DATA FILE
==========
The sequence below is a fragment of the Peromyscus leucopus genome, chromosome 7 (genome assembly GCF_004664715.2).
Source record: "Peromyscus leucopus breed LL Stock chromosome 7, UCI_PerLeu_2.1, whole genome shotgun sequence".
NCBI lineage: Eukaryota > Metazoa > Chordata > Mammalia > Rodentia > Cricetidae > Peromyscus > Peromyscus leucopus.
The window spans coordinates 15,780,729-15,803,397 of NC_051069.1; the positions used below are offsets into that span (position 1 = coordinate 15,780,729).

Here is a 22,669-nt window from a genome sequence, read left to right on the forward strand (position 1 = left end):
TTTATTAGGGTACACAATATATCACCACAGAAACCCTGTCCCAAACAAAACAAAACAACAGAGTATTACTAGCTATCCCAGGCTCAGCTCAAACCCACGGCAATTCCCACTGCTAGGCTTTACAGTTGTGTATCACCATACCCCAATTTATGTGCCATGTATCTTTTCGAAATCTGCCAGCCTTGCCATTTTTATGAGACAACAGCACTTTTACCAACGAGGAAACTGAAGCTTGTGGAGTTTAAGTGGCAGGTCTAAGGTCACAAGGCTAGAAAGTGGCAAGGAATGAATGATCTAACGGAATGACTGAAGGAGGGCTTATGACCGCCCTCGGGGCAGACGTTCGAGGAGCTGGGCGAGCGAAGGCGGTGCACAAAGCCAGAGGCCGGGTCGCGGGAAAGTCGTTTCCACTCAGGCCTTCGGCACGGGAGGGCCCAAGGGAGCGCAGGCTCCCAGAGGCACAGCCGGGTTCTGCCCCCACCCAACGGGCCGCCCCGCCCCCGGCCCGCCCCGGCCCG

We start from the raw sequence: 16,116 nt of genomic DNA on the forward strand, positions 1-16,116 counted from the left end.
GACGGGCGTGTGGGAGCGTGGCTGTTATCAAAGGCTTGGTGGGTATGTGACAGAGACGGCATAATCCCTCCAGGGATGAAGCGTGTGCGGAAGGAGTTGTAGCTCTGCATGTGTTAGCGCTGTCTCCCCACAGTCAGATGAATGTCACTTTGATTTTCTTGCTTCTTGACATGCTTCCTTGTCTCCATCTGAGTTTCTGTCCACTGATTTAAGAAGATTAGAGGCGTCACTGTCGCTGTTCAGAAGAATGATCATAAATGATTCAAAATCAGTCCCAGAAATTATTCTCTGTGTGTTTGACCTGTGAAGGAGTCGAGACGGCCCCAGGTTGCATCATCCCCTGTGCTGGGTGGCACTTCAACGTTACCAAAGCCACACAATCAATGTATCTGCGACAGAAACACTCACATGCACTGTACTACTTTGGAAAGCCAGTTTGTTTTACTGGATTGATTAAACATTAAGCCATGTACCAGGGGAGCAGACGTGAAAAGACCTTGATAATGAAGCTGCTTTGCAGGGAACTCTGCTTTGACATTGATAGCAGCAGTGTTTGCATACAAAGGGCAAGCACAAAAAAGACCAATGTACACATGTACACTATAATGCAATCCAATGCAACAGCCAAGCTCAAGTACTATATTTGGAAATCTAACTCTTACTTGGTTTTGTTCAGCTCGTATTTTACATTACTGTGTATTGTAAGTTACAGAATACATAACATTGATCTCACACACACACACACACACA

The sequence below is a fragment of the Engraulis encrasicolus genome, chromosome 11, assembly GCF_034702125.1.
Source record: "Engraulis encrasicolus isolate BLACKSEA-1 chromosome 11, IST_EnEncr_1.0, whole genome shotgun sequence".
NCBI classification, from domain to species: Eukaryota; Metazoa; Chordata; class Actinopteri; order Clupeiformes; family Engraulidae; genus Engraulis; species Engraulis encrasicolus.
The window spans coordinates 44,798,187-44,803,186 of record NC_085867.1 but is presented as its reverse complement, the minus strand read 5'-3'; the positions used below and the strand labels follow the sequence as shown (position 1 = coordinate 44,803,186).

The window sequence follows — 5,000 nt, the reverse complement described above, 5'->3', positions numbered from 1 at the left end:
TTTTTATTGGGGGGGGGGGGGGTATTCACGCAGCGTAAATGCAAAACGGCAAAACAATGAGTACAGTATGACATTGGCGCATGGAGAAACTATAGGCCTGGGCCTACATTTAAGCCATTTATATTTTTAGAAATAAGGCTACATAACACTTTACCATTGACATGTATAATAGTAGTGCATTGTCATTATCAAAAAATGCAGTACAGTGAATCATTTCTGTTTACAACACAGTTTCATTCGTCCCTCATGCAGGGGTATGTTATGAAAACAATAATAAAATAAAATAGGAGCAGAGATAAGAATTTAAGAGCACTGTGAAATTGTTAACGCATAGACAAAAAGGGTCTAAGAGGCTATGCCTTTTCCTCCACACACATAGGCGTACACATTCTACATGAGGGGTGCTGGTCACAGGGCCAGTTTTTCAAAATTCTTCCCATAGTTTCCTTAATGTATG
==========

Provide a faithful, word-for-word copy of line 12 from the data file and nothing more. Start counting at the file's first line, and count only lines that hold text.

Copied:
The window spans coordinates 44,798,187-44,803,186 of record NC_085867.1 but is presented as its reverse complement, the minus strand read 5'-3'; the positions used below and the strand labels follow the sequence as shown (position 1 = coordinate 44,803,186).